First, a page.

No conflict of interest is found in this paper.
Multivariate-adjusted pharmacoepidemiologic analyses of confidential information pooled from multiple health care utilization databases†
Article first published online: 16 FEB 2010
Copyright © 2010 John Wiley & Sons, Ltd.
Pharmacoepidemiology and Drug Safety
Volume 19, Issue 8, pages 848–857, August 2010
How to Cite
Rassen, J. A., Avorn, J. and Schneeweiss, S. (2010), Multivariate-adjusted pharmacoepidemiologic analyses of confidential information pooled from multiple health care utilization databases. Pharmacoepidem. Drug Safe., 19: 848–857. doi: 10.1002/pds.1867
- Issue published online: 20 JUL 2010
- Article first published online: 16 FEB 2010
- Manuscript Accepted: 26 AUG 2009
- Manuscript Revised: 6 AUG 2009
- Manuscript Received: 26 NOV 2008
- data pooling;
- confounding factors (epidemiology);
- propensity scores
Mandated post-marketing drug safety studies require vast databases pooled from multiple administrative data sources which can contain private and proprietary information. We sought to create a method to conduct pooled analyses while keeping information private and allowing for full confounder adjustment.
We propose a method based on propensity score (PS) techniques. A set of propensity scores are computed in each data-contributing center and a PS-adjusted analysis is then carried out on a pooled basis. The method is demonstrated in a study of the potentially negative effects of concurrent initiation of clopidogrel and proton pump inhibitors (PPIs) in four cohorts of patients assembled from North American claims data sources. Clinical outcomes were myocardial infarction (MI) hospitalization and hospitalization for revascularization procedure. Success of the method was indicated by equivalent performance of our PS-based method and traditional confounder adjustment. We also implemented and evaluated high-dimensional propensity scores and meta-analytic techniques.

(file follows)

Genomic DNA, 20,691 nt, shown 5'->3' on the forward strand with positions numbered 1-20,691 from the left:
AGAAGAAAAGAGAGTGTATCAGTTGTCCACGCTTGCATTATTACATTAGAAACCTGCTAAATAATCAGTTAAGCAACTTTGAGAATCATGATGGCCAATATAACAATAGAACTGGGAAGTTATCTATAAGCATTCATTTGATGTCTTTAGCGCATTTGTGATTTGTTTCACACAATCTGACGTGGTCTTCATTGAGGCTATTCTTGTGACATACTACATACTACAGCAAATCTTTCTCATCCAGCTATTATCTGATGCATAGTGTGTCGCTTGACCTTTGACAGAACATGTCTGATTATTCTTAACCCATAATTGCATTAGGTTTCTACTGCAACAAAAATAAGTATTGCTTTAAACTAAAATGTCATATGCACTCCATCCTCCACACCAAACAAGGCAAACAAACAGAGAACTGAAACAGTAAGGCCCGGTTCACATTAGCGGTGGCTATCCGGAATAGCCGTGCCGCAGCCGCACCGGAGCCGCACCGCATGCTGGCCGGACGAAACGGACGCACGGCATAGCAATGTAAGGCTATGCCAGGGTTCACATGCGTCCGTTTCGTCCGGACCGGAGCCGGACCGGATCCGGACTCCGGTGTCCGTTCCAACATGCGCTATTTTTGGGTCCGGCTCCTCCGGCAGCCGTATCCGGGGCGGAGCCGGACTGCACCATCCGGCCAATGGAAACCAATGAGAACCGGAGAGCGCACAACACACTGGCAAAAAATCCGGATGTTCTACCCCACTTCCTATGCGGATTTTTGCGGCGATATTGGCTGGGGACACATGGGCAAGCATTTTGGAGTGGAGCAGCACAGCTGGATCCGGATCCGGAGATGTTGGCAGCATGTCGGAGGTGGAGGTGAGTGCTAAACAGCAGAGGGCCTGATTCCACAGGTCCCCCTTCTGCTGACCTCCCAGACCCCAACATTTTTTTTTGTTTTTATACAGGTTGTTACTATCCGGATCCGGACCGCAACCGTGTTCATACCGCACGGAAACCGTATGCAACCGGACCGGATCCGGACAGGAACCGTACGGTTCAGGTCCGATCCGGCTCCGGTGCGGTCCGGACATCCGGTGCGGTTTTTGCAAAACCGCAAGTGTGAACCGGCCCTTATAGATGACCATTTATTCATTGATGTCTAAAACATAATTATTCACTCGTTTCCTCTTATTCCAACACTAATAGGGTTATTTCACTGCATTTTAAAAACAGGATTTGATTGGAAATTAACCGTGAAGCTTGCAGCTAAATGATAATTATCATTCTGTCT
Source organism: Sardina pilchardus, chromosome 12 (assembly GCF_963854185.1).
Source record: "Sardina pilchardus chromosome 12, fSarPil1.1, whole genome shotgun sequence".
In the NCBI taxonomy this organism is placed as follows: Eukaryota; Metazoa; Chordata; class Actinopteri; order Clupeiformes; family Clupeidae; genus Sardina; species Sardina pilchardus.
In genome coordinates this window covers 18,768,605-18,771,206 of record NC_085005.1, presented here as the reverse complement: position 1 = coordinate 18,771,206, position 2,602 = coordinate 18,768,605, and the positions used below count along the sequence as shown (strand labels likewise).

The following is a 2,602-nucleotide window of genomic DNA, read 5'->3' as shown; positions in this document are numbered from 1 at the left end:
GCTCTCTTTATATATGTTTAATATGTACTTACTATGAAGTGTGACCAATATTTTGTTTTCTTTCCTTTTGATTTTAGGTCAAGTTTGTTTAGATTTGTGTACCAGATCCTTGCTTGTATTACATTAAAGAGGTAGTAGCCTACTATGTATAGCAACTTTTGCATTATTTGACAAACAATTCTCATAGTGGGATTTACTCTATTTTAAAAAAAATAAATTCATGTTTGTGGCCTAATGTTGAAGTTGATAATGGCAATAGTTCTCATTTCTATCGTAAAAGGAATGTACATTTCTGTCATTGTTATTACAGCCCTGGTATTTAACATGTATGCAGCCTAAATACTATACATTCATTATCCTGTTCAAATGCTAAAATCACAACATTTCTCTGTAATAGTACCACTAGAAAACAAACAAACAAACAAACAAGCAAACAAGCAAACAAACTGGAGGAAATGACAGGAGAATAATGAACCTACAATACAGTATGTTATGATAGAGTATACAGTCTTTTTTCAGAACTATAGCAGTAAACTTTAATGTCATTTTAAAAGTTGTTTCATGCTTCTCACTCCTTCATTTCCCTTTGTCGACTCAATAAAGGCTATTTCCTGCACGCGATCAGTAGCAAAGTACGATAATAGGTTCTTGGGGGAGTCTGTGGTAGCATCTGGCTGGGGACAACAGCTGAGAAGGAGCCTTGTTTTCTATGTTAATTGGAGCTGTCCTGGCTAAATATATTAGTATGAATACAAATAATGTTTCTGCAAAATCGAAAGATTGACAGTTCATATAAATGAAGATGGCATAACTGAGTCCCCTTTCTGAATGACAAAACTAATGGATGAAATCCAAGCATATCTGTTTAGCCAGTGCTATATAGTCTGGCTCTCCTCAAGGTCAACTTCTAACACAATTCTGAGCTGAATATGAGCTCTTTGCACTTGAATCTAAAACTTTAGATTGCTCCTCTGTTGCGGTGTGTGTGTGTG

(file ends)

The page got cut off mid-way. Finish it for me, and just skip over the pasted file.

On both a pooled and individual cohort basis, we saw substantially similar point estimates and confidence intervals for studies adjusted by covariates and from privacy-maintaining propensity scores. The pooled, adjusted OR for MI hospitalization was 1.20 (95% confidence interval 1.03, 1.41) with individual variable adjustment and 1.16 (1.00, 1.36) with PS adjustment. The revascularization OR estimates differed by< 1%. Meta-analysis and pooling yielded substantially similar results.
We observed little difference in point estimates when we employed standard techniques or the proposed privacy-maintaining pooling method. We would recommend the technique in instances where multi-center studies require both privacy and multivariate adjustment. Copyright © 2010 John Wiley & Sons, Ltd.